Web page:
I can't figure out how to write equations of motion into Matlab.

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I'm attempting to code a simulation for a hockey puck on a playground carousel which I have found the equations of motion for.
The equations are:
or
With m being the mass, omega (and theta dot) being the angular velocity, x being the distance from the puck to the center of the carousel, and v being the tangental velocity. Cf is the centrifugal velocity and Cp is the centripetal velocity.
I've been trying to utilize the ode45 function and directly writing down the equations to no avail. Can I get a nudge into the right direction? Any help would be greatly appreciated.

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William Rose
William Rose 2022-11-21
Please read the examples in ode45() help pages carefully, They are very helpful.
You have two angular velocities: ω and . Is ω a constant, the carousel rotation rate? Is Θ the time-varying angular position of the puck, in an inertial, i.e. non-rotating, reference frame?
You say v = tangential velocity. Is that in the non-rotating frame? Can you express v in terms of x and Θ, or in terms of and ?
You say Cp=centripetal velocity and Cf=centrifugal velocity. I think you meant to say Cp=centripetal force, etc.
You will need to write the equations of motin as a set of first order differential equations. I suspect you will need four variables: two equations for x and two for Θ. The vector y will have elements . I assume that you can write the velocity v as a function of x and theta.
You will need to create a derivative function which returns a 1x4 vector whose elements are . For example, your function could look like this:
function dy=carousel(t,y)
m=1; w=1; %define constants
v=...; %define v as a constant, or in terms of components of y.
dy(1)=y(2);
dy(2)=m^2*(w^2*y(1)^2-v^2)/y(1);
dy(3)=y(4);
dy(4)=...; %fill in as appropriate
end
You will pass the name carousel to ode45(). Try it. Good luck.
  4 个评论
William Rose
William Rose 2022-11-22
@Alejandro Nava, the plot looks great!
Cpngratulations on getting it working.
I see that the state vector now has six elements, rather than four. The code to convert from polar to Cartesian coordinates suggests that y(:,1)=radius and y(:,2)=theta. I believe that theta is measured in the rotating frame, because the equaitons of motion in your original posting appear to be a form of the Coriolis equaitons for movement relative to a rotating frame of reference.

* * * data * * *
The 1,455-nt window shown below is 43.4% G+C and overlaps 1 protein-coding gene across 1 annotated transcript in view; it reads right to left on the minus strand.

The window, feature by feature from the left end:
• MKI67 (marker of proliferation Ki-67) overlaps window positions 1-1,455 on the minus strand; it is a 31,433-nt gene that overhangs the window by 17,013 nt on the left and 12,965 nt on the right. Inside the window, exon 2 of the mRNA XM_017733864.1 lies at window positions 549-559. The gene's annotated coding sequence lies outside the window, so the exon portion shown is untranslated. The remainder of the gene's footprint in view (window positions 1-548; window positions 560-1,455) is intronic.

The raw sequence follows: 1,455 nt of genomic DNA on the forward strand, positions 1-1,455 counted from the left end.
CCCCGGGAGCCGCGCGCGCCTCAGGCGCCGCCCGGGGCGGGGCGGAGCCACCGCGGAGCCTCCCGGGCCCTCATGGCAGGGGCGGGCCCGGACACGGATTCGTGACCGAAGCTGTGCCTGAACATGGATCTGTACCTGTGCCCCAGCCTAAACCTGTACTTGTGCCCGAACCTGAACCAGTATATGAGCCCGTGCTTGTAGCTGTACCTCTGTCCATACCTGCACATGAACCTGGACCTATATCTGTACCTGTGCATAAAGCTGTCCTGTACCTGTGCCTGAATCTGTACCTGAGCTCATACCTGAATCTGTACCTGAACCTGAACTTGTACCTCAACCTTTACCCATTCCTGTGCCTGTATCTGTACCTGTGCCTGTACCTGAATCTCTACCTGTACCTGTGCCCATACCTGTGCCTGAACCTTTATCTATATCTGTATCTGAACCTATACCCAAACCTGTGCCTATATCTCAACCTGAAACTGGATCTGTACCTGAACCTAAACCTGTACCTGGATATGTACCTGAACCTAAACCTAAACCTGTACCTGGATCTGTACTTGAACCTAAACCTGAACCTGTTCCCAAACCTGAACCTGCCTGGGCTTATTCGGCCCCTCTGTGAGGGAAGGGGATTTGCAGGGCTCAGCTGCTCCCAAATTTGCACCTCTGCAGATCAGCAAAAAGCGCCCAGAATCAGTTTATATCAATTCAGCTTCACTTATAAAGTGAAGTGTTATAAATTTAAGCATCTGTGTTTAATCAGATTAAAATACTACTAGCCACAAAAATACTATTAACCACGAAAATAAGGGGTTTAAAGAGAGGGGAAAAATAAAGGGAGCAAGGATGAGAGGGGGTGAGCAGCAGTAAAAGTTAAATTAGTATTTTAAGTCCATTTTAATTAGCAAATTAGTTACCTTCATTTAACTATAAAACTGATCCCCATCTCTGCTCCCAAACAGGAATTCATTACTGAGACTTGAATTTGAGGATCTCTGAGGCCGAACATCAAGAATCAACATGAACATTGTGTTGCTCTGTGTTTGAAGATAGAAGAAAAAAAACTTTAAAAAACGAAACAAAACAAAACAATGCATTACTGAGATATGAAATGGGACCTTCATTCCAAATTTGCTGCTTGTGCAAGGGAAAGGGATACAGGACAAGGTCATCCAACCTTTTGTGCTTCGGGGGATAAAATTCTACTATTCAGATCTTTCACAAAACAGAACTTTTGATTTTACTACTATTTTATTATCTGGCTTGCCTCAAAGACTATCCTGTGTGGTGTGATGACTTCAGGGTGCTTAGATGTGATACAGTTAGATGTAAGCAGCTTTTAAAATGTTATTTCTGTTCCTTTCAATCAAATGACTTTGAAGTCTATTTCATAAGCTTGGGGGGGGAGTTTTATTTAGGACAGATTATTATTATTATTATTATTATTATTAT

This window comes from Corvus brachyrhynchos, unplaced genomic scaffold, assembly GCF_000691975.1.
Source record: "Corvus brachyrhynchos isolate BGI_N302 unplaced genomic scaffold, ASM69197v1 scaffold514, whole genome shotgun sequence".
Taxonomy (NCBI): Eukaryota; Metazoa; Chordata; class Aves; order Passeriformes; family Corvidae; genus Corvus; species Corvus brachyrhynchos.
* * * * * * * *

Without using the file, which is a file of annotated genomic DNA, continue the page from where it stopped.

The code for the differential equations, in carousel.m, specifies that , and , , . I do not understand why these are the correct derivatives.
Finally, carousel.m indicates that , which means . Likewise, carousel.m indicates that , which means .
The specified equatons for y5 and y6 in carousel.m suggest that you consider y3 to equal dr/dt, and that you consider y4 to equal dTheta/dt. However, as noted above, the equaitons as written also suggest y5 equals dr/dt, and y6 equuals dTheta/dt. Thus there appears to be an inconsistency.
In the equaiton for y5, you use y4/R in place of v. Is this correct? I suppose it depends in part on the definition of v. Is v the puck velocity? If so, measured in what frame? Why do you use a constant value of R in the equaiton for v? The equation gives the velocity v in the NON-rotating frame of an object moving on a circular path, at a constant distance r from the center. The puck does not move on a circular path with constant r, so does not describe the puck's velocity in the inertial frame.
The constant w, defined in carousel.m, does not appear to be used. Why not? I am afraid that its non-use reflects confusion about the equivalence and/or role of ω and .
carousel.m defines R=3, in line 2. This means the value of R that is passed from the calling program is not used. Perhaps that is a mistake.
Does the frame rotate at a constant rate? In your original Coriolis equations of motion, ω is the angular velocity of the frame, relative to an inertial frame. Do not confuse ω with . They are not equal.
I am sorry if all my comments seem overly critical. The comments only show that I do not understand your code.

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